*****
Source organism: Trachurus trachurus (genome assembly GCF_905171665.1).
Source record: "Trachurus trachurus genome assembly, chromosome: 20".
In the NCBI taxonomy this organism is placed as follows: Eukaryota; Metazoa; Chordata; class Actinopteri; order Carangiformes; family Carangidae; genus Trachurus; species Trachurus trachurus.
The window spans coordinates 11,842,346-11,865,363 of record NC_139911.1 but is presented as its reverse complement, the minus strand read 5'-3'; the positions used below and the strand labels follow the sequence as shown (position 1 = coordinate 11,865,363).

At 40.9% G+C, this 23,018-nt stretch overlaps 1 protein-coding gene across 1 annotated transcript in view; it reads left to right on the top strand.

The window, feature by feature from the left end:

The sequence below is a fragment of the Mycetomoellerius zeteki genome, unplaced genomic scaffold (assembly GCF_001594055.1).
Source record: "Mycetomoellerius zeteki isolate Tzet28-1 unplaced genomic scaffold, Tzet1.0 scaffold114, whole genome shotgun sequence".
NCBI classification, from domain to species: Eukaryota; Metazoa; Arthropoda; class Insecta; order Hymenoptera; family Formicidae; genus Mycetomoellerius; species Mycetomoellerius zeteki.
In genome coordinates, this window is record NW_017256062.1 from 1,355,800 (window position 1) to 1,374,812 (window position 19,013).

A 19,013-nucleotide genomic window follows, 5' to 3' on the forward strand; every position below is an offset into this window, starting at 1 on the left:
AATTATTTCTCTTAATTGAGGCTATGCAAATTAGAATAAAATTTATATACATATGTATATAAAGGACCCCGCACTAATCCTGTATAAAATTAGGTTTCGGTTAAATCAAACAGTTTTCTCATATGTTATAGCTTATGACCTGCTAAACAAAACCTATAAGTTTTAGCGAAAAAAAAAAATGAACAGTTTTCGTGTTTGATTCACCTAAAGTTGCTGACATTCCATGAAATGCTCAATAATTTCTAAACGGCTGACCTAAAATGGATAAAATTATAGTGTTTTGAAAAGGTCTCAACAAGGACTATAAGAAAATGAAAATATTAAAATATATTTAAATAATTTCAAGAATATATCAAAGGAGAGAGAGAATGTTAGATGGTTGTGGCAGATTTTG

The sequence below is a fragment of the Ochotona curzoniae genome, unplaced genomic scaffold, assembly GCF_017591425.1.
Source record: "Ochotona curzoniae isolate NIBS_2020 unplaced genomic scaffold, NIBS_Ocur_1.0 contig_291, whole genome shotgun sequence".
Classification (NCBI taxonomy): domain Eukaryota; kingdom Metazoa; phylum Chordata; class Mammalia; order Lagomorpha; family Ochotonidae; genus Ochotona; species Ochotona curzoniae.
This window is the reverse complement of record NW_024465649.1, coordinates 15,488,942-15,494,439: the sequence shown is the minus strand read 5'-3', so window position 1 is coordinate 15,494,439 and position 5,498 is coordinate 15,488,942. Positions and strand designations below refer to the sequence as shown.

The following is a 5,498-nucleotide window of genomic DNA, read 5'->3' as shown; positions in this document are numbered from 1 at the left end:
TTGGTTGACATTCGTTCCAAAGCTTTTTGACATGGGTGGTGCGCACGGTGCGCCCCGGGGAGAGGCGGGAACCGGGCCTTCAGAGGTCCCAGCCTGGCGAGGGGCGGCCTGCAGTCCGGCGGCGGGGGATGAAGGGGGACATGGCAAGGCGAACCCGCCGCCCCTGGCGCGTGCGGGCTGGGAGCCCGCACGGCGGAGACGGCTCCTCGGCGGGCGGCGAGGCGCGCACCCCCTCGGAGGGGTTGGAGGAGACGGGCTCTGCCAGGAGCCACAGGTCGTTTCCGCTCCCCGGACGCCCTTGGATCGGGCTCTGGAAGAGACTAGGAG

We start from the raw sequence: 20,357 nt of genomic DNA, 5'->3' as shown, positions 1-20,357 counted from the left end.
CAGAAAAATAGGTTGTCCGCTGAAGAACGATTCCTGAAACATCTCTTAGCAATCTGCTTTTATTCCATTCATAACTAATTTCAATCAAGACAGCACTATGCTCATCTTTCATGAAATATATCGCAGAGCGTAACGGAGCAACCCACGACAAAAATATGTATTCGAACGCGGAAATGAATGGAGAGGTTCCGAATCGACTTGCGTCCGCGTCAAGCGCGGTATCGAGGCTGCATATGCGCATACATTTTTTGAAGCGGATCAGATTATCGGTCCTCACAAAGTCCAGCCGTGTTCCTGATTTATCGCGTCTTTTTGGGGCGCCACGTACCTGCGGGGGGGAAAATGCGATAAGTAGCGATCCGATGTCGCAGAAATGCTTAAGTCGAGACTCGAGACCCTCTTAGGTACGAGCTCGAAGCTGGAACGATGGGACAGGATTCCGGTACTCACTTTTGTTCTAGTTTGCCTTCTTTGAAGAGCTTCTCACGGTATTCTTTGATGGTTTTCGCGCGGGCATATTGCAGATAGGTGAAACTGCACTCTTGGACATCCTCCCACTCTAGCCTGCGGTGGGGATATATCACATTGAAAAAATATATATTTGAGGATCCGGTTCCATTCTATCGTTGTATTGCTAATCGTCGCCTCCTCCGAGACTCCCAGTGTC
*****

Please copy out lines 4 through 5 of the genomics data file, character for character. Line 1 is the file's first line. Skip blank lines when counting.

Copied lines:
The window spans coordinates 11,842,346-11,865,363 of record NC_139911.1 but is presented as its reverse complement, the minus strand read 5'-3'; the positions used below and the strand labels follow the sequence as shown (position 1 = coordinate 11,865,363).

At 40.9% G+C, this 23,018-nt stretch overlaps 1 protein-coding gene across 1 annotated transcript in view; it reads left to right on the top strand.